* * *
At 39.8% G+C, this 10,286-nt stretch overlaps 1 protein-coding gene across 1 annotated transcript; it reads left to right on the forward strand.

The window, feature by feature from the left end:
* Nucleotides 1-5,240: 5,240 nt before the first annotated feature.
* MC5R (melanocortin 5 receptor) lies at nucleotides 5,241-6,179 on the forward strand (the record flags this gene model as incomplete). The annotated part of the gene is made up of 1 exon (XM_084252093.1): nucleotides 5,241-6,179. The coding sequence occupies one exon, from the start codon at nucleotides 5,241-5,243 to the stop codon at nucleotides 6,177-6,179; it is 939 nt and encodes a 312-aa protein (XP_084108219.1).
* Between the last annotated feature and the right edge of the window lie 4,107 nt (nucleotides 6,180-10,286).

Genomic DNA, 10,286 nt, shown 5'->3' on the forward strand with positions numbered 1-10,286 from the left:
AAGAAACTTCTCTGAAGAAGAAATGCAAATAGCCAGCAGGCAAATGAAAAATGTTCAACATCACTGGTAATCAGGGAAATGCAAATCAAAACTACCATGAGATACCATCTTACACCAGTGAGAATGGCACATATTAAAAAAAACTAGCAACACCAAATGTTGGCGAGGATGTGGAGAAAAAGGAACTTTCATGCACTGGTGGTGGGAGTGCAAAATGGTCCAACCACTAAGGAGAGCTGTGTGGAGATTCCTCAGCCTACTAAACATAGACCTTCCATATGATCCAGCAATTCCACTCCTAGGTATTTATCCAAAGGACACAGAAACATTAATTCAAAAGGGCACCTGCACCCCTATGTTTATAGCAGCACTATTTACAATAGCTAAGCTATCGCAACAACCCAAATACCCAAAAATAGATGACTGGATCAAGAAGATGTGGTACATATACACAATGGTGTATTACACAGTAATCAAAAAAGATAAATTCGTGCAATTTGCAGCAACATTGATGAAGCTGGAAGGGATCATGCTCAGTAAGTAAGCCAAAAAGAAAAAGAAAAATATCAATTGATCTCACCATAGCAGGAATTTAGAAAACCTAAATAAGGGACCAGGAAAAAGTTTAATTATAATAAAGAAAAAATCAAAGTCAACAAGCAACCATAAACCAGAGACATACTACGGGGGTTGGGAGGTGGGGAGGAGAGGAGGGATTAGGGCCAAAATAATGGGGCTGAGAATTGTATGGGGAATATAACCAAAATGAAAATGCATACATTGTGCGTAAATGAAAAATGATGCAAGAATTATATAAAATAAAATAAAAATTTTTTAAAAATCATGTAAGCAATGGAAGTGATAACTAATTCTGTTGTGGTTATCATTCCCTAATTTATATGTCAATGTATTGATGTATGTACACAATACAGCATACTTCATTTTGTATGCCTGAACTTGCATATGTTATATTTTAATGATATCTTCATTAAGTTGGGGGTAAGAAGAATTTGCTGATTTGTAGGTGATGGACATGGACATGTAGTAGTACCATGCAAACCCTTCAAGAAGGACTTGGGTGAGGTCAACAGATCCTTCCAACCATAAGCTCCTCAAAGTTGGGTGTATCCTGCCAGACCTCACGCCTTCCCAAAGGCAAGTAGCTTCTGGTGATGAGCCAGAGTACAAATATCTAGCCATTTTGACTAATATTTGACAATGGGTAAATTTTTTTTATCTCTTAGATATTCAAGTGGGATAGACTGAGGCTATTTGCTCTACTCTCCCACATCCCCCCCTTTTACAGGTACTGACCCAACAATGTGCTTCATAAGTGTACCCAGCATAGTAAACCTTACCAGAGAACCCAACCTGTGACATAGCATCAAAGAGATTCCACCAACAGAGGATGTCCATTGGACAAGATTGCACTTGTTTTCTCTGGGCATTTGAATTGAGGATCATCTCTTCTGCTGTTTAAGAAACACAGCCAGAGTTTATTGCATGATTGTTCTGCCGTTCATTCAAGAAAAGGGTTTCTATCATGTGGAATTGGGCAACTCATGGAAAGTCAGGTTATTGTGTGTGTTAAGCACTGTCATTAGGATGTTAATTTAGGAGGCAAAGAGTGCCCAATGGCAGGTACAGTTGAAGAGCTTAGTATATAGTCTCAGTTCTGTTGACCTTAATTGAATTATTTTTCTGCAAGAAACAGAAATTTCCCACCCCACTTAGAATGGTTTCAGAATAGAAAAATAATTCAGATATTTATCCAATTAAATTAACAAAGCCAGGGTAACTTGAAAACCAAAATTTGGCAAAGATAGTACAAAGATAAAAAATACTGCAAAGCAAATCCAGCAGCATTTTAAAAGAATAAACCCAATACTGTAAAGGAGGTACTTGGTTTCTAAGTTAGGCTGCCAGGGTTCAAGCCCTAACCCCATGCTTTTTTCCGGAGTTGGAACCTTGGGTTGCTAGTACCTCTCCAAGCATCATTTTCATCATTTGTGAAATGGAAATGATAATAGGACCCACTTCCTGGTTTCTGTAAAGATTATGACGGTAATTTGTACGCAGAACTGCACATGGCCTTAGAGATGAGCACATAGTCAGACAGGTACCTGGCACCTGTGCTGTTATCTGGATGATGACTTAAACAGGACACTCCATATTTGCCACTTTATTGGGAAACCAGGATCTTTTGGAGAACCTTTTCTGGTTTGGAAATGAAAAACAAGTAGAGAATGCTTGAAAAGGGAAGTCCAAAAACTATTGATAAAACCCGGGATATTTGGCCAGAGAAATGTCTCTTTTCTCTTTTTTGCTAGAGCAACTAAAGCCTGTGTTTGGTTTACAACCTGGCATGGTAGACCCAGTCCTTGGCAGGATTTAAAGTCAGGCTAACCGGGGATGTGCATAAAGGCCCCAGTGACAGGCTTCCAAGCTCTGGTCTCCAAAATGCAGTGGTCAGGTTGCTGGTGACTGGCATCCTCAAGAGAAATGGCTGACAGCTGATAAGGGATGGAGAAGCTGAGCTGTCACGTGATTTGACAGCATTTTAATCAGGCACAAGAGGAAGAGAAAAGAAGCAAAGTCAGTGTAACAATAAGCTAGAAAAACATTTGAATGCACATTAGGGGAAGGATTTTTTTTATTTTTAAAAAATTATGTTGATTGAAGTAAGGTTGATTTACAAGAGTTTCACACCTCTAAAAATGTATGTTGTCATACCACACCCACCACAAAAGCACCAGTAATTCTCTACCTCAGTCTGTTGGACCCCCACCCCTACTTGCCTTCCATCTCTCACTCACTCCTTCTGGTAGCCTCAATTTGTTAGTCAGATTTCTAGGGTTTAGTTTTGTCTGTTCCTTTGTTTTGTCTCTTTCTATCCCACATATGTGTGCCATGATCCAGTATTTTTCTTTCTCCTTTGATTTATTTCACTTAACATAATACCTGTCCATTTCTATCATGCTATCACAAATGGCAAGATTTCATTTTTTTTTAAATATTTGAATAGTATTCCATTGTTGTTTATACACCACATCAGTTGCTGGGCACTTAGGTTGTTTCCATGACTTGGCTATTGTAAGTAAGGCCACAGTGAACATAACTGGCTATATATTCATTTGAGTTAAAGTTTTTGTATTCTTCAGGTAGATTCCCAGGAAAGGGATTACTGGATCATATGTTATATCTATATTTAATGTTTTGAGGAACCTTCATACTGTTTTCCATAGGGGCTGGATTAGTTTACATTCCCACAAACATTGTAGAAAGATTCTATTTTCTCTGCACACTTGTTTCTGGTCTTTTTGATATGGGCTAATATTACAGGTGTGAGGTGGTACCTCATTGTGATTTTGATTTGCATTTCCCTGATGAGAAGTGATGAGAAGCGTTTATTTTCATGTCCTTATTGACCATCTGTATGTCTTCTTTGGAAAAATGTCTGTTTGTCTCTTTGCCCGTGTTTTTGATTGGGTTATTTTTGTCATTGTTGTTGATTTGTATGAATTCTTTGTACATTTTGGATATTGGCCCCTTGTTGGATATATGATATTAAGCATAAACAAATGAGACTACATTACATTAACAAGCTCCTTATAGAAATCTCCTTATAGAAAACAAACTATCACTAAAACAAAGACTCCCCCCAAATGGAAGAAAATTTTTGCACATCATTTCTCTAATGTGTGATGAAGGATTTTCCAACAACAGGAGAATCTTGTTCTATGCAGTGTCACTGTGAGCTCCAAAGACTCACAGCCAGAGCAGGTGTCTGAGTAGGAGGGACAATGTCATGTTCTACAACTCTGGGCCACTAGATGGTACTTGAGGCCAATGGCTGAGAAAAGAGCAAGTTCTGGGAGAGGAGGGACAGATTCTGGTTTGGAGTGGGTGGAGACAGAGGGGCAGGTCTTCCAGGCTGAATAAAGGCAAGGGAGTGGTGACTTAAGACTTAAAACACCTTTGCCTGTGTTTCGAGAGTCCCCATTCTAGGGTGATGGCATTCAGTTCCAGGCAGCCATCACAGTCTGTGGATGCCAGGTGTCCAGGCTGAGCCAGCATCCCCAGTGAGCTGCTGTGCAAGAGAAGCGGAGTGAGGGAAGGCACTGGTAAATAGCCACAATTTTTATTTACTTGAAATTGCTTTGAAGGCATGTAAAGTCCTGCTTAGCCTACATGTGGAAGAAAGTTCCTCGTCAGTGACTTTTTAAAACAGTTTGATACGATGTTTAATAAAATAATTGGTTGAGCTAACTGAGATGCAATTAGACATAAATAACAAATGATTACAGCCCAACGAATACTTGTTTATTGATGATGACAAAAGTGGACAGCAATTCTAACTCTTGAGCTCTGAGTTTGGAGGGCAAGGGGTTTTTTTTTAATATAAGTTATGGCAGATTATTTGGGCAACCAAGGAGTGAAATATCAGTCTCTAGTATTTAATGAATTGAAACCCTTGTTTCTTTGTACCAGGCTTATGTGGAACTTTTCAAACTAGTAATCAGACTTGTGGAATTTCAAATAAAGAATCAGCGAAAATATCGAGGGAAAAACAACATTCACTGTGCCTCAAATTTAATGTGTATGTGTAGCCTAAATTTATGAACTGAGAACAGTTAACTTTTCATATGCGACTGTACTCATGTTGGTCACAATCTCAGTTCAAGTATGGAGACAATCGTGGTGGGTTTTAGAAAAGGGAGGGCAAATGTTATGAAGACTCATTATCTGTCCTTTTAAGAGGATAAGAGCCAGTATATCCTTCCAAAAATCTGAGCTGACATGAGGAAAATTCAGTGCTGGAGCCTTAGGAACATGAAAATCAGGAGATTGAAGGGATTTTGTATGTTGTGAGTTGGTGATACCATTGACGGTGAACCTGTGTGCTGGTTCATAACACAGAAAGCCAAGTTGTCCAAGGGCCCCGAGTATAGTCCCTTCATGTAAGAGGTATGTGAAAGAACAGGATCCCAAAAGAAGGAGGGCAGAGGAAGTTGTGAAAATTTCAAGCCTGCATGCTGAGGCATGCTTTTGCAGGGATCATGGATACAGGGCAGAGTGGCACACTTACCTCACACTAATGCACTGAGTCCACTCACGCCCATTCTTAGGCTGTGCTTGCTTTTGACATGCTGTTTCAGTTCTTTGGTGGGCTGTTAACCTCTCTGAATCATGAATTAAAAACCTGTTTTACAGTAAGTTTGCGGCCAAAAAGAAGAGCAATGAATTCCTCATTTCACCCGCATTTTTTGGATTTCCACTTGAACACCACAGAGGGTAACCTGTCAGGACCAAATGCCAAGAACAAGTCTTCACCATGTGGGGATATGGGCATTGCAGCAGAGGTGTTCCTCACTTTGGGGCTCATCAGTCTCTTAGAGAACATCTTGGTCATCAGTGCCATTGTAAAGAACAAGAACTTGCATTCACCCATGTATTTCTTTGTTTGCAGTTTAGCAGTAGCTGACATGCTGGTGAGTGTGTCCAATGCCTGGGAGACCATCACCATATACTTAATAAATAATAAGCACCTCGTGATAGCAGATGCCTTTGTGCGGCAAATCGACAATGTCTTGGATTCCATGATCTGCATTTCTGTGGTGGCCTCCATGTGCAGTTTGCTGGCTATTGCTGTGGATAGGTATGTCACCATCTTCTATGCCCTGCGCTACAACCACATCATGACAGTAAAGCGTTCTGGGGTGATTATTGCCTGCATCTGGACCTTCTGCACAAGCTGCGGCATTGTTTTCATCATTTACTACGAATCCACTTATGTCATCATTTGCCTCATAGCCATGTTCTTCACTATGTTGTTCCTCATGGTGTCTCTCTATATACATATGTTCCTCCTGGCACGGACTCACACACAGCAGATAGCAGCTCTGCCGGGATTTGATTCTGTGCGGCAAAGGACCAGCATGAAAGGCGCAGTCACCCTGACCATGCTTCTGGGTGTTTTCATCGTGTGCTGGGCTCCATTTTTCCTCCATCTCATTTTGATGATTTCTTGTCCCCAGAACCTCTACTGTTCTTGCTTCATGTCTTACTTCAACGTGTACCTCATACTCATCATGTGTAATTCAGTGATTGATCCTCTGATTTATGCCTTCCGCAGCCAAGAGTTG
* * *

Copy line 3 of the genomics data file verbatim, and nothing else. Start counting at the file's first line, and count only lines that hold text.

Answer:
* Nucleotides 1-5,240: 5,240 nt before the first annotated feature.